News Insights: Credit Info Exposed in TransUnion Data Security Incident

Credit Info Exposed in TransUnion Data Security Incident

Credit Info Exposed in TransUnion Data Security Incident

Using a credential stuffing attack, an unauthorized person was able to gain access to a TransUnion Canada web portal and use it to pull consumer credit files.

Credit Info Exposed in TransUnion Data Security Incident

 

News Insights:

Laurence Pitt, global security strategy director at Juniper Networks:

“Whatever the cause of the attack, however, organizations need to be more careful of protecting data in all states – whether at rest or on the move. It should only have been possible to access this sensitive data remotely using a corporate device, and through a VPN client, to ensure that authentication and the records accessed could be logged. In addition the use of a CASB (Cloud Access Security Broker) could have ensured not only a secure connection, but also detected any anomalous data access by the user as they downloaded the records – then shut down the connection and raise a security alert.”

 

Satya Gupta, co-founder and CTO of Virsec:

“Given the high likelihood that many users will reuse passwords across multiple services, techniques like credential stuffing can easily provide access to thousands of user accounts. Compromising a credit reporting account can open up even more sensitive personal data that is quickly sold to other attackers. At a minimum end-users should immediately implement strong passwords and multi-factor authentication. But restoring the privacy of data that has already leaked is almost impossible.”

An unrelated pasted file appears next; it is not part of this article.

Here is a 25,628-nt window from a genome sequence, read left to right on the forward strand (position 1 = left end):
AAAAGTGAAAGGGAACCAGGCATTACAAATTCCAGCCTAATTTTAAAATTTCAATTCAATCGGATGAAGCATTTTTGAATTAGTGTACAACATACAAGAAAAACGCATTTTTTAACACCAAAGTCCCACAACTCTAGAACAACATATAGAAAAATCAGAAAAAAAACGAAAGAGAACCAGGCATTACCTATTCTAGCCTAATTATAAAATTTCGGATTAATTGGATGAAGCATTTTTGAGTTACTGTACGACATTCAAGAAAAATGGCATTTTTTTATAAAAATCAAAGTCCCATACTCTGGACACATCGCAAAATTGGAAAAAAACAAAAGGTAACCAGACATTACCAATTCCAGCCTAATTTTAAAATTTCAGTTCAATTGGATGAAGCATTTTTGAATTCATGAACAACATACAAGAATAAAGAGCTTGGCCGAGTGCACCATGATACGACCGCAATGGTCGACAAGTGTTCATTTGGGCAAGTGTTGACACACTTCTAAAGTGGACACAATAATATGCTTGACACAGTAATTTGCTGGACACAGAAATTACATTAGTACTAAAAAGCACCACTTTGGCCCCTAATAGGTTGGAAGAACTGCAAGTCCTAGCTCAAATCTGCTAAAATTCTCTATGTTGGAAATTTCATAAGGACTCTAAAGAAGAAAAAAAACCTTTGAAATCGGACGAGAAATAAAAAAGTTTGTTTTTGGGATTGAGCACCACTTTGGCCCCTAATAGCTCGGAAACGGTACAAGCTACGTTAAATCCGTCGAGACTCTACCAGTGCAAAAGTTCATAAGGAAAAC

Adam Laub, CMO at STEALTHbits Technologies:

“Credential stuffing and other password guessing attacks have been so popular because they’re easy to execute and likely to work. Until users choose to or are forced to leverage unique username and password combinations across the different sites and services they leverage – or passwords are eradicated completely – these attacks will continue to be a headache. Users should consider leveraging password managers on their computers and mobile devices to eliminate the need to remember their passwords in the first place. Businesses should consider validating passwords against breach dictionaries to prevent users from putting their accounts at risk.”

 

Rod Simmons, vice president of product strategy at STEALTHbits Technologies:

“Even bad passwords can be improved by simply implementing two-factor authentication. We all would like to see better practices when it comes to creating secure passwords. The reality is we need a technology transformation. Any clever tricks we have to create memorable passwords are not cleaver and are comprised as part of the billions of previously compromised passwords. Start with a password manager and two-factor authentication whenever available.”

 

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